In his great speech to last year’s Democratic convention, Bill Clinton argued that ‘basic arithmetic’ is the only way to defeat the Tea party dogma that lower taxes are the answer to America’s every problem. ‘Basic arithmetic’ is my big argument for Britain in Europe today. In order to drive home the 21st century realities of Britain ‘standing alone’ in our rapidly changing world, we need to teach British Eurosceptics some basic arithmetic too.
A good starting point is the analysis of the United States National Intelligence Council in their recent report on Global Trends 2030. By that date they forecast ‘Asia will have surpassed Europe and America combined in terms of global power based on GDP, population size, military spending and technological investment’. Europe as a whole will be dwarfed not just by the rise of China and India. The NIC analysis expects that by 2030 a range of middle tier countries – what they call the ‘next eleven’ – such as Colombia, Egypt, Indonesia, South Africa, Mexico and Turkey will together have greater global power than the whole European Union.
And where will this leave the UK? We presently account for less than three per cent of global GDP. Relatively, we are in rapid decline. As British living standards are forecast not to rise for at least a decade, Asia and much of the ‘emerging’ world bounds ahead. This transformation of the potential for human development is to be welcomed, but I am not deluded enough to think that Britain alone will be sufficiently powerful to defend its interests and values. And as America under the Obama administration naturally turns toward the Pacific, where else are we to seek allies and friends who basically share our outlook on the world than among our partners in the EU?
Britain’s membership of the EU brings us hard advantages in terms of trade, inward investment and the fight against cross-border crime and terrorism. But not just that. It also gives us ‘voice’ on global issues that a broad range of progressive opinion cares deeply about: world poverty, climate change, fair trade, human rights, gender equality, the horrors of people’s lives in ‘failing states’ and so on. The ‘European social model’ of the social market economy and welfare state capitalism, for all its multiple challenges, remains a supreme achievement of human civilisation that we should unite with our social democratic colleagues in Europe to reinvigorate against the anti Europeans who believe in an offshore ‘tax haven’ Britain competing on the basis of deregulation and low wages.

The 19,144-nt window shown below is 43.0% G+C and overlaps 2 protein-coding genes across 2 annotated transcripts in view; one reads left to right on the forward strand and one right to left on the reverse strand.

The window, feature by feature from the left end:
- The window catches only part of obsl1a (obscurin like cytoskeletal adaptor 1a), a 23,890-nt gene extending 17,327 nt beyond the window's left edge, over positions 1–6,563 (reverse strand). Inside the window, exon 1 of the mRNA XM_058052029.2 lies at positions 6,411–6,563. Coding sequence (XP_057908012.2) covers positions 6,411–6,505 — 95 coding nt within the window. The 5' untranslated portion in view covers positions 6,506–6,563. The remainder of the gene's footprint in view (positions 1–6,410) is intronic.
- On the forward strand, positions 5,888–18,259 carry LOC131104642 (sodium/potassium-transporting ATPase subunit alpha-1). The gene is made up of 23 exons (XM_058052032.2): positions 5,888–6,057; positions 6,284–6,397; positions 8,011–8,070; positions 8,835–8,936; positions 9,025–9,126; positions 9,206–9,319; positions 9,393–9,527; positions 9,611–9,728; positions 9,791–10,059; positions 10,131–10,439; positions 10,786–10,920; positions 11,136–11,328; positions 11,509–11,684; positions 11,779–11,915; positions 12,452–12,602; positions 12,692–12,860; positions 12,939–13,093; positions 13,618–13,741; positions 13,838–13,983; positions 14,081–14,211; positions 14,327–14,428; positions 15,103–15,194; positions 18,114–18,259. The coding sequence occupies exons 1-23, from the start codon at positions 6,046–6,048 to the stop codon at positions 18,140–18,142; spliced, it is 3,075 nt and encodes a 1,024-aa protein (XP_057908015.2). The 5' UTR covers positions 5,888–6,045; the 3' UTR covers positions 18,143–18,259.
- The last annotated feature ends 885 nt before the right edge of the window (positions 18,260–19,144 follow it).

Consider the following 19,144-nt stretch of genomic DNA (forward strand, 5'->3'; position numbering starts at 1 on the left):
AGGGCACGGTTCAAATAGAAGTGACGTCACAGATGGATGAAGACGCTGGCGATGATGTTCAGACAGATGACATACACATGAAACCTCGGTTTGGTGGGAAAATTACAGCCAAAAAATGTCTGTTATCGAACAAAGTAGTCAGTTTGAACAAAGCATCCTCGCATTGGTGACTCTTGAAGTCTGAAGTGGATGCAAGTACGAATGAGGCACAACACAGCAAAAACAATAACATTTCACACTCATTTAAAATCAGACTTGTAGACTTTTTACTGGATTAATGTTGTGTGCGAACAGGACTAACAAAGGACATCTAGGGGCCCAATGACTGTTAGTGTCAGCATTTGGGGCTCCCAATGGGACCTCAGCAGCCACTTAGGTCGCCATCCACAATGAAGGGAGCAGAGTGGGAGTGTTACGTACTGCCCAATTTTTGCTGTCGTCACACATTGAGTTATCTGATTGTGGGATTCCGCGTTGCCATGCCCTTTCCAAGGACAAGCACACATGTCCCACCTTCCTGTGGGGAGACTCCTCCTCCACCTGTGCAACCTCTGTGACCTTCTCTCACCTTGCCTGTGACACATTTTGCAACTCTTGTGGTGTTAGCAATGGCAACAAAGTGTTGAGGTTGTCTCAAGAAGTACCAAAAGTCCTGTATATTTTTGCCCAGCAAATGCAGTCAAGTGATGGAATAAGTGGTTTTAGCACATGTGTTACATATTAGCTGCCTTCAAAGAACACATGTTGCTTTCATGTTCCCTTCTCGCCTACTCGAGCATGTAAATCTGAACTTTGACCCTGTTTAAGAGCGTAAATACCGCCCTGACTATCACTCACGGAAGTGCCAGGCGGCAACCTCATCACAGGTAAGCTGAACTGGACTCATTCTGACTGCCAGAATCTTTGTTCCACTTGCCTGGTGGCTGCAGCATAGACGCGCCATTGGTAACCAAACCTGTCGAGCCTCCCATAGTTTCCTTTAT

Of course, Europe needs reform. Don’t most things in human affairs! ‘Reform’ should not become an excuse for knocking the EU’s historic achievements. Some say a united Europe is no longer relevant because war on our continent has become unthinkable. That may be so, but in a world of increasing nationalisms, we cannot take world peace for granted. The early socialists dreamed of world government: the EU remains a unique symbol of hope in demonstrating that ‘pooled sovereignty’ – a polity ‘beyond the nation state’ – can be made to work. But the big change needed is to make the EU less technocratic and more democratic. I personally favour two big reforms. First to give national parliaments much more of a say in the running of the EU: to offset the ‘Brussels bubble’ tendency for ‘ever more Europe’, when as social democrats we should by instinct be about decentralising power. Second, to introduce a form of direct election for the top job, an amalgam of Jose Manuel Barroso and Herman Van Rompuy, so that we begin to debate not ‘in’ or ‘out’, but what kind of Europe we want.
Roger Liddle is a Labour member of the House of Lords and chair of Policy Network
Barack Obama, Bill Clinton, democracy, EU, Europe, international